Apple’s forthcoming streaming video service is scheduled to launch in November and come priced at $9.99 a month, according to a new report this evening from Bloomberg.
The company has yet to talk pricing or a release date for the service, despite announcing it back in March of this year. But this window puts Apple’s product right up against the launch of Disney+, the entertainment juggernaut’s own streaming service that is set to feature a mix of original Disney films, Marvel content, Star Wars content, and original shows and movies across all of its properties and networks.
According to Bloomberg, Apple is looking to reach $50 billion in annual services revenue by 2020, and the launch of TV Plus is integral to that milestone. Come November, the service will arrive with only five original shows: The Morning Show featuring Jennifer Aniston and Reese Witherspoon; See featuring Aquaman’s Jason Momoa; a production called Truth Be Told with actress Octavia Spencer; Steven Spielberg’s revival of Amazing Stories; and a documentary series called Home. It is not yet clear whether Apple will also have licensed content, although the company does own the rights to the entire Peanuts library and is planning an educational Snoopy spinoff for its platform.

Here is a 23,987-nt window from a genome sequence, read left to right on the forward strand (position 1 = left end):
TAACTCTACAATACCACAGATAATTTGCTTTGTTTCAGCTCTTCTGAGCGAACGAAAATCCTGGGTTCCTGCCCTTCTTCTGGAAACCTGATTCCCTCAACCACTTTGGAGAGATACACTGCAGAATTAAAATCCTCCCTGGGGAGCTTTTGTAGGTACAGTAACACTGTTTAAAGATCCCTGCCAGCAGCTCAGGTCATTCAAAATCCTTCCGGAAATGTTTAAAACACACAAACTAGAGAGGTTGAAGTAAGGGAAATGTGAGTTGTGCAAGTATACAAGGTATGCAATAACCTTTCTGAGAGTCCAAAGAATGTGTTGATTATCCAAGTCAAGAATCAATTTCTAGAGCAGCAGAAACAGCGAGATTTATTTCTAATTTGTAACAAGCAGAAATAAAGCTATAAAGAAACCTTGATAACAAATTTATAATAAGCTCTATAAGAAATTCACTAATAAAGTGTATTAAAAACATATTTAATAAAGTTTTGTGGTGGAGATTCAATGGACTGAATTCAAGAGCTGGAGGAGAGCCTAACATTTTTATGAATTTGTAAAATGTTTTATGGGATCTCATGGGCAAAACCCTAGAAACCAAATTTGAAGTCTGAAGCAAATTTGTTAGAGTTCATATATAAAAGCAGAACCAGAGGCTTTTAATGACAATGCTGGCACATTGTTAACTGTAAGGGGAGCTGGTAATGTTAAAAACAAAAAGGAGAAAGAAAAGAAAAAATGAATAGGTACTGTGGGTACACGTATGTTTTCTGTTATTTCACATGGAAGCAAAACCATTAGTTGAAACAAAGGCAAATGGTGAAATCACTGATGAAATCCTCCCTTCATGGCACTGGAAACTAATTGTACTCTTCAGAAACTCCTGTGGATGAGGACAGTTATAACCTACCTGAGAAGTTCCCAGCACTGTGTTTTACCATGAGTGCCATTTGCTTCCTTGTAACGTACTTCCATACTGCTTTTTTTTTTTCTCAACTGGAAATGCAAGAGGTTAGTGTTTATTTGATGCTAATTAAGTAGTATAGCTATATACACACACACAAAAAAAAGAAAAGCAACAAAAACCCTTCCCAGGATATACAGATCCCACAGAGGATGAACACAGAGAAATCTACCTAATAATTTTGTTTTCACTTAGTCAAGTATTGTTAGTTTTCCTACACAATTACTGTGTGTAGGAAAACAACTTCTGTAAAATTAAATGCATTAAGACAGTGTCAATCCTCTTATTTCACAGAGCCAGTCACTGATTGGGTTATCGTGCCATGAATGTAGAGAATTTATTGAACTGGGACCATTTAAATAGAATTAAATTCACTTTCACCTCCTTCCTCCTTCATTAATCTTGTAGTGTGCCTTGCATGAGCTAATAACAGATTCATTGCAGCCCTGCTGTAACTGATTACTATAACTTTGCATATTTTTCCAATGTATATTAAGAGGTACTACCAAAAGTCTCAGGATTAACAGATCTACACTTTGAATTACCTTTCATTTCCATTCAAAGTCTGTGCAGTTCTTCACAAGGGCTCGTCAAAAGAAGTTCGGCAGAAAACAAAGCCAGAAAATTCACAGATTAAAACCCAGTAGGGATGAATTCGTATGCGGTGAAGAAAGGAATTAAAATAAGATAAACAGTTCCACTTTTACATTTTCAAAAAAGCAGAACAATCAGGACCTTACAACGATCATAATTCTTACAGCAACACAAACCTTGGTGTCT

Still, that’s not a very robust lineup if it is limited to those five show , and Apple is reportedly going to add shows at a pace slower than soon-to-be rivals like Netflix, according to an interview services chief Eddy Cue gave to The Sunday Times back in June. However, Apple has attracted a number of other big names, including Oprah Winfrey, who is bringing two documentaries to TV Plus, and Battlestar Galactica creator Roger Moore, who’s heading up a new space show called For All Mankind. Apple is also reportedly spending hundreds of millions of dollars on The Morning Show and See each, and it’s been green lighting new shows for close to two years now.
However, Apple’s reported $6 billion in original content spending, a massive increase from its initial $1 billion pledge two years ago, pales in comparison to the more than $14 billion Netflix is expected to spend this year and the nearly $24 billion Disney is expected to shell out for streaming and theatrical releases.
That said, Apple does not appear to be launching its service later this year with any kind of bundle in place. That may make its five-show lineup for $10 a month a hard sell against something like Disney+, which is launching on its own for $6.99 per month and will also be available with Hulu and a stripped-down version of ESPN thrown in for $12.99 per month.